We should expect reassurance from our leaders, even if they don’t know the answers yet. It’s not good enough for leaders to go wobbly on us or go ‘awol’ hiding behind closed doors or Zoom one-way broadcasts.
As Helena Morrisey, financier and campaigner said in early March at the outset of the pandemic, people are anxious, they want reassurance. “They want us to be honest, even if we don’t know. They expect us to be there, to be present, available and experience that human touch".
Asking questions, listening intently, listening with palpable interest, listening to enable your people to do their best possible thinking, listening to understand. Taking care not to listen only to those that shout the loudest. Seek out the introverts too. Avoiding the dangers of group think, gaining from the diversity of thought from the best possible thinking, challenging underlying assumptions that belong to a pre COVID era that no longer applies. These are disruptive times, we desperately need disruptive thinking from leaders who understand the need to be focused and flexible.
Helps to see what is really possible. It’s about being clear on what you want your people to do and why you’re doing this and that you’re all in this uncertainty together. Clarity of thought, results in clarity of decisions and communication. Along with clarity of communication comes connection. Great leaders connect, both rationally and emotionally. They are credible and reliable, they bring the hard stuff to the table and combine the limitations, the possibilities and the learnings with positive messages of hope.
Whilst people want their leaders to listen to them and understand their views, they want them to do this empathetically, not just paying lip service or doing it as some academic, meaningless exercise.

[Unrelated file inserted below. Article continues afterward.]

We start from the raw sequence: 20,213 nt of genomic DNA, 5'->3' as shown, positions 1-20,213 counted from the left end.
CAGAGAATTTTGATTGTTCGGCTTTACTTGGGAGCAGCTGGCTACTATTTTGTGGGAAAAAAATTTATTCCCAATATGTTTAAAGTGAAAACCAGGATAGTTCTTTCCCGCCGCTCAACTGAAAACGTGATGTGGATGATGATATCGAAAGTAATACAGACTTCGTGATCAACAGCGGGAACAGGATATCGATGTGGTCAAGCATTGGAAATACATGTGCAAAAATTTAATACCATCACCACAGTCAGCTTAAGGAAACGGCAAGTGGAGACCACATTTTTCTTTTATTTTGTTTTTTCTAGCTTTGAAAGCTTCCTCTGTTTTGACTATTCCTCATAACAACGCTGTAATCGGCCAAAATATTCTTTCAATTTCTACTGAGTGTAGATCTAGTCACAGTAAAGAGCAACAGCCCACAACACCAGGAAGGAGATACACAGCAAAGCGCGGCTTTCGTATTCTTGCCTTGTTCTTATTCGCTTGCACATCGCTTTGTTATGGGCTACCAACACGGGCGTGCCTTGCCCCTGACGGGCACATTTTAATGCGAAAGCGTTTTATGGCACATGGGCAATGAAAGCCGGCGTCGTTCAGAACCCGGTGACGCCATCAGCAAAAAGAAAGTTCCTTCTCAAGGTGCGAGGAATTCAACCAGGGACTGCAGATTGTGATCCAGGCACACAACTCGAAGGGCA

Empathy is the ability to share and understand others emotions, to see something from another point of view, another perspective. Empathetic leaders give their people hope that they care about them and take their views into account. Take heed of Tim Cook, CEO of Apple, the most valuable brand in the world and ranked by Forbes as the most powerful brand ever, who warned MIT graduates “People will try to convince you that you should keep empathy out of your career. Don’t accept this false premise.”
Empathy is contagious, it creates personal connections, staying connected shows your people you care, shows you’re all in this uncertainty together and that there will be an end point.
I understand the problems, the challenge of competing priorities, the relentless need for accelerated decision making. So many talented leaders are working under immense pressure where they can’t predict or control the outcome.
There’s been some amazing leadership throughout the crisis and some as always that has been beyond reproach. This next phase needs different as well as differentiated approaches. None of us are expecting absolute cast in stone guarantees but a leadership truce……offering trust, reassurance, understanding, clarity and empathy……that’s not too much for people to expect is it, as we continue into more of this uncertainty that we are all a part of?
As always thanks for reading. I’m grateful to everyone for your comments and feedback and always open to hear your thoughts.